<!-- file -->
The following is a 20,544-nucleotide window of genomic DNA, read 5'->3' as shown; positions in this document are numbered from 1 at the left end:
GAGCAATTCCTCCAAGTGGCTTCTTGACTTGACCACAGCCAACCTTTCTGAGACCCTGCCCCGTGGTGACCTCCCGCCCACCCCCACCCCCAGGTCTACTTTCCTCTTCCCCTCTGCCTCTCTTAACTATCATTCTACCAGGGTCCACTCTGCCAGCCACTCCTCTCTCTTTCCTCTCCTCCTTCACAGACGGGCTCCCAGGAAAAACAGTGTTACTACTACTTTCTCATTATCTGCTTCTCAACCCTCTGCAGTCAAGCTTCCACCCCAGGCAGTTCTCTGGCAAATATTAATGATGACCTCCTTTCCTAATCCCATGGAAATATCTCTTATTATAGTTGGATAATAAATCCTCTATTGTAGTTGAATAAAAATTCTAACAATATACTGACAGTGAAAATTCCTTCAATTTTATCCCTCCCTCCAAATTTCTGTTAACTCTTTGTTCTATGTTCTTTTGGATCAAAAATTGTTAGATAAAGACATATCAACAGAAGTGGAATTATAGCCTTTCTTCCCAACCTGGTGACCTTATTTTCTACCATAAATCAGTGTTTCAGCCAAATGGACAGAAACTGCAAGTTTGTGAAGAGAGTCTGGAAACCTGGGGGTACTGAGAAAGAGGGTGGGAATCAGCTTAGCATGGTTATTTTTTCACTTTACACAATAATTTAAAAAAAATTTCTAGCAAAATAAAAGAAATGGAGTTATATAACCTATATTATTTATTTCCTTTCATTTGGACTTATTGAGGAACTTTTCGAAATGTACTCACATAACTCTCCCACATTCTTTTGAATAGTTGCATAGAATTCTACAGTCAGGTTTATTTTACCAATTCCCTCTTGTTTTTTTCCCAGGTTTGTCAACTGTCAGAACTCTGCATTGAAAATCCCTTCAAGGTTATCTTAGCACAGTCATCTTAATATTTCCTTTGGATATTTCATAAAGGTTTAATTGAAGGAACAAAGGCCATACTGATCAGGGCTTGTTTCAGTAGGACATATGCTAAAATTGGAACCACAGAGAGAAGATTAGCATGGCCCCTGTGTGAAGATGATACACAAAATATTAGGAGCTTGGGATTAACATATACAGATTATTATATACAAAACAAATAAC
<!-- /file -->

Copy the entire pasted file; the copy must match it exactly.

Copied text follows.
The following is a 20,544-nucleotide window of genomic DNA, read 5'->3' as shown; positions in this document are numbered from 1 at the left end:
GAGCAATTCCTCCAAGTGGCTTCTTGACTTGACCACAGCCAACCTTTCTGAGACCCTGCCCCGTGGTGACCTCCCGCCCACCCCCACCCCCAGGTCTACTTTCCTCTTCCCCTCTGCCTCTCTTAACTATCATTCTACCAGGGTCCACTCTGCCAGCCACTCCTCTCTCTTTCCTCTCCTCCTTCACAGACGGGCTCCCAGGAAAAACAGTGTTACTACTACTTTCTCATTATCTGCTTCTCAACCCTCTGCAGTCAAGCTTCCACCCCAGGCAGTTCTCTGGCAAATATTAATGATGACCTCCTTTCCTAATCCCATGGAAATATCTCTTATTATAGTTGGATAATAAATCCTCTATTGTAGTTGAATAAAAATTCTAACAATATACTGACAGTGAAAATTCCTTCAATTTTATCCCTCCCTCCAAATTTCTGTTAACTCTTTGTTCTATGTTCTTTTGGATCAAAAATTGTTAGATAAAGACATATCAACAGAAGTGGAATTATAGCCTTTCTTCCCAACCTGGTGACCTTATTTTCTACCATAAATCAGTGTTTCAGCCAAATGGACAGAAACTGCAAGTTTGTGAAGAGAGTCTGGAAACCTGGGGGTACTGAGAAAGAGGGTGGGAATCAGCTTAGCATGGTTATTTTTTCACTTTACACAATAATTTAAAAAAAATTTCTAGCAAAATAAAAGAAATGGAGTTATATAACCTATATTATTTATTTCCTTTCATTTGGACTTATTGAGGAACTTTTCGAAATGTACTCACATAACTCTCCCACATTCTTTTGAATAGTTGCATAGAATTCTACAGTCAGGTTTATTTTACCAATTCCCTCTTGTTTTTTTCCCAGGTTTGTCAACTGTCAGAACTCTGCATTGAAAATCCCTTCAAGGTTATCTTAGCACAGTCATCTTAATATTTCCTTTGGATATTTCATAAAGGTTTAATTGAAGGAACAAAGGCCATACTGATCAGGGCTTGTTTCAGTAGGACATATGCTAAAATTGGAACCACAGAGAGAAGATTAGCATGGCCCCTGTGTGAAGATGATACACAAAATATTAGGAGCTTGGGATTAACATATACAGATTATTATATACAAAACAAATAAC